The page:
• The absorption peaks of Chlorophyll a are at 665 nm and 465 nm. Chlorophyll a fluoresces at 673 nm. The peak molar absorption coefficient of chlorophyll a exceeds 105 M−1 cm−1, which is among the highest for organic compounds.

Chlorosis

Main article: Chlorosis

Chlorosis is a condition in which leaves produce insufficient chlorophyll, turning them yellow. Chlorosis can be caused by lack of iron, magnesium or nitrogen.

See also

  • bacteriochlorophyll
  • chlorophyllin, a semi-synthetic derivative of chlorophyll
  • Grow light

References

  1. ^ Speer, Brian R. (1997). "Photosynthetic Pigments" in UCMP Glossary (online). University of California, Berkeley Museum of Paleontology. Verified availability March 12, 2007.
  2. ^ Green, 1984
  3. ^ R. B. Woodward, W. A. Ayer, J. M. Beaton, F. Bickelhaupt, R. Bonnett, P. Buchschacher, G. L. Closs, H. Dutler, J. Hannah, F. P. Hauck, S. Itô, A. Langemann, E. Le Goff, W. Leimgruber, W. Lwowski, J. Sauer, Z. Valenta, and H. Volz (1960). "The total synthesis of chlorophyll". Journal of the American Chemical Society 82: 3800-3802.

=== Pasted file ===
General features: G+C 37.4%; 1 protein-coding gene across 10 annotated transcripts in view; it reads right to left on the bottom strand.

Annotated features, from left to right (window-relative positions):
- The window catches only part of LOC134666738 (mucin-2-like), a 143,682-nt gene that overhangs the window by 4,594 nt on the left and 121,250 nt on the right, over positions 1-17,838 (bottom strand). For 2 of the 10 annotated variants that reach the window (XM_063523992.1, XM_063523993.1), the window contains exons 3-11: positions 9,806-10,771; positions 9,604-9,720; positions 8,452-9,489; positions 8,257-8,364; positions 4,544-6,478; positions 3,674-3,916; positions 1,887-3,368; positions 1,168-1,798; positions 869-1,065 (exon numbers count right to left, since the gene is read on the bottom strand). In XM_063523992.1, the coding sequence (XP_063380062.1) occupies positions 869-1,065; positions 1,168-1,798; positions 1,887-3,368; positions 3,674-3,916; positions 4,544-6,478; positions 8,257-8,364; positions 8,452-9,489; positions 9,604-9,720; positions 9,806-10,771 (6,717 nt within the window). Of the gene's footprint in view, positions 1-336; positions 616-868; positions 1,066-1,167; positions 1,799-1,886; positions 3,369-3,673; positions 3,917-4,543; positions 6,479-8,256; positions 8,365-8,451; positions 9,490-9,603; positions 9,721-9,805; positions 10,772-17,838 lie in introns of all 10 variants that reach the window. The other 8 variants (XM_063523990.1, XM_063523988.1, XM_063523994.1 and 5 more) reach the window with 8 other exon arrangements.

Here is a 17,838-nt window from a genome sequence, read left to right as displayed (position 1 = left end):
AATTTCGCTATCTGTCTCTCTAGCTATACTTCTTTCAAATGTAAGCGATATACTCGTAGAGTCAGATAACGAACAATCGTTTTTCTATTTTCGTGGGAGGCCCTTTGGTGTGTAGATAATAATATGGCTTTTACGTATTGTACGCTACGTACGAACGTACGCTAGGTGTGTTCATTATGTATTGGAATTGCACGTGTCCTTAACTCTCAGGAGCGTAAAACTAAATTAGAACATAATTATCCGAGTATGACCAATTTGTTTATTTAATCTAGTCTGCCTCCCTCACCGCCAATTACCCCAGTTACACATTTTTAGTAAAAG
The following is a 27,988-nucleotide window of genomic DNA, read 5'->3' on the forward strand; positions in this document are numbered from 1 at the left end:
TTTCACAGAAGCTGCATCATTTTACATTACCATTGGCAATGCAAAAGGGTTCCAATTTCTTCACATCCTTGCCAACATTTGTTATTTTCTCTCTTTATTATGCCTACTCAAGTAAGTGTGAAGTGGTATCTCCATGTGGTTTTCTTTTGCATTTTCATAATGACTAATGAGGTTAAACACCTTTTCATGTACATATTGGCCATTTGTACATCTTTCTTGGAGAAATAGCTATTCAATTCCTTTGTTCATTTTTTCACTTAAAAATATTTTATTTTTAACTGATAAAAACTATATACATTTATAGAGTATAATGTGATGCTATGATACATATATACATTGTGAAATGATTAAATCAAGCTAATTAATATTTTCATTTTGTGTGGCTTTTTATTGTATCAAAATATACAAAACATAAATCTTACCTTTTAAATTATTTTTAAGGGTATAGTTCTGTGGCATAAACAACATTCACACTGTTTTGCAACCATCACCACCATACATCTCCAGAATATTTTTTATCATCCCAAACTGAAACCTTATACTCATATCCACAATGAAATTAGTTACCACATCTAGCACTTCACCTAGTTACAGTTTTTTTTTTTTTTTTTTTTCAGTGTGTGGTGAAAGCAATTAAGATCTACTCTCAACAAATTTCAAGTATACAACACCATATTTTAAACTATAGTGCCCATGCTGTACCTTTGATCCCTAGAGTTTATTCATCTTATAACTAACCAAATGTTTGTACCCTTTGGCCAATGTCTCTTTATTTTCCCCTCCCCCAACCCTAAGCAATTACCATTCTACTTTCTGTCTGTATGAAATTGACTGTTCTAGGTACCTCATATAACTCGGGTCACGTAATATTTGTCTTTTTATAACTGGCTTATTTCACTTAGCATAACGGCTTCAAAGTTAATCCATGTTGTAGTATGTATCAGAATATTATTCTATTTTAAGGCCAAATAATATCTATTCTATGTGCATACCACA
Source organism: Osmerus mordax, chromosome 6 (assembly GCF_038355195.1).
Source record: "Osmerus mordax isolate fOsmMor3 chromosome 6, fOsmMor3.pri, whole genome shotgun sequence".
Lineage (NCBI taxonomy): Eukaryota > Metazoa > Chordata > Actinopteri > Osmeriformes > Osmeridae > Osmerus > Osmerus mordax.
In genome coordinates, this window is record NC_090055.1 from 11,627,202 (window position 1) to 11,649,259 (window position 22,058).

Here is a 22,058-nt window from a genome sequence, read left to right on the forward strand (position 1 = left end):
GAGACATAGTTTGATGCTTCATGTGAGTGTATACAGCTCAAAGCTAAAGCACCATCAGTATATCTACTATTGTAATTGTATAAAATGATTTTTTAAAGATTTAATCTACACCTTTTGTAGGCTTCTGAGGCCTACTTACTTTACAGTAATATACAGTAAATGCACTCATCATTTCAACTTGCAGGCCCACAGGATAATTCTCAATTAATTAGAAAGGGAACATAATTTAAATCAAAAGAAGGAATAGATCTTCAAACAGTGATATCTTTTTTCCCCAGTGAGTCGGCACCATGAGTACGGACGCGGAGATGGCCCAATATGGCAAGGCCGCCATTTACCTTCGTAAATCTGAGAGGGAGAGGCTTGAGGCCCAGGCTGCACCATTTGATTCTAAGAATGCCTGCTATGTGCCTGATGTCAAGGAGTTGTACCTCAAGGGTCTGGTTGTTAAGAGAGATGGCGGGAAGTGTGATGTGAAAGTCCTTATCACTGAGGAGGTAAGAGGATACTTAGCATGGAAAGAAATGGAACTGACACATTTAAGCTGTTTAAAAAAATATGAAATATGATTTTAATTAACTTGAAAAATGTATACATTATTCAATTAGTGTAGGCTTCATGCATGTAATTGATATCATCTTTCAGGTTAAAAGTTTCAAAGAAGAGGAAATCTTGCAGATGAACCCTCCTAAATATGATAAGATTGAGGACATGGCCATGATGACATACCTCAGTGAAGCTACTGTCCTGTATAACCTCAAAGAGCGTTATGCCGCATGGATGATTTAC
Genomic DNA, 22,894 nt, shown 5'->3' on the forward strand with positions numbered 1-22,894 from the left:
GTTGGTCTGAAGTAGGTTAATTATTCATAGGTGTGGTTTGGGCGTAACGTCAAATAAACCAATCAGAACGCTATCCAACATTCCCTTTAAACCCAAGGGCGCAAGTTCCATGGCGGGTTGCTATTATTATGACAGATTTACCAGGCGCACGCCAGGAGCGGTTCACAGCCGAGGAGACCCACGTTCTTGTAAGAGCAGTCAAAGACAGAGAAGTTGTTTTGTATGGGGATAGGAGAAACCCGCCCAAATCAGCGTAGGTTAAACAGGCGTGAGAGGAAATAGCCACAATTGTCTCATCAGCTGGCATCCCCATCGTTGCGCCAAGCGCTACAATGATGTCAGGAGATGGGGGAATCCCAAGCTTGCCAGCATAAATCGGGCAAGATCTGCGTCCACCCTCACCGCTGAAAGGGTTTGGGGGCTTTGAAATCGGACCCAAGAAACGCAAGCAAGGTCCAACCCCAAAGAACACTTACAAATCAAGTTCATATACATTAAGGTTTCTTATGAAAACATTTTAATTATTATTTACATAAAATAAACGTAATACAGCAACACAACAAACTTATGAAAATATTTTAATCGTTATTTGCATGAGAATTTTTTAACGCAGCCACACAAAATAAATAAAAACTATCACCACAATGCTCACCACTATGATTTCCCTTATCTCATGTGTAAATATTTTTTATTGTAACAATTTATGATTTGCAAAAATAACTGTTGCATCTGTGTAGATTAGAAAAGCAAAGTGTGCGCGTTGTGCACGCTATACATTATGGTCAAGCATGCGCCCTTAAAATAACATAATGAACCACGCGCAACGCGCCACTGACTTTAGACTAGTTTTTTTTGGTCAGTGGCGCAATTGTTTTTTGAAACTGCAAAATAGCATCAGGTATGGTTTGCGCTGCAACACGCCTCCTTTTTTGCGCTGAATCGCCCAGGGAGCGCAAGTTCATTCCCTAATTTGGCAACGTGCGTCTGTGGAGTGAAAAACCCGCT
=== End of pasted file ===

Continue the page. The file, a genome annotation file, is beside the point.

4. ^ Ian Fleming (October 1967). "Absolute Configuration and the Structure of Chlorophyll". Nature 216: 151-152. doi:10.1038/216151a0.
  5. ^ Robert Burns Woodward, William A. Ayer, John M. Beaton, Friedrich Bickelhaupt, Raymond Bonnett, Paul Buchschacher, Gerhard L. Closs, Hans Dutler, John Hannah, Fred P. Hauck, et al. (1990). "The total synthesis of chlorophyll a". Tetrahedron 46 (22): 7599-7659.
  6. ^ Colorless Tetrapyrrolic Chlorophyll Catabolites Found in Ripening Fruit Are Effective Antioxidants Thomas Muller, Markus Ulrich, Karl-Hans Ongania, and Bernhard Krautler Angew. Chem. Int. Ed. 2007, 46, 8699 –8702 doi:10.1002/anie.200703587
  7. ^ Gross, 1991



 
This article is licensed under the GNU Free Documentation License. It uses material from the Wikipedia article "Chlorophyll". A list of authors is available in Wikipedia.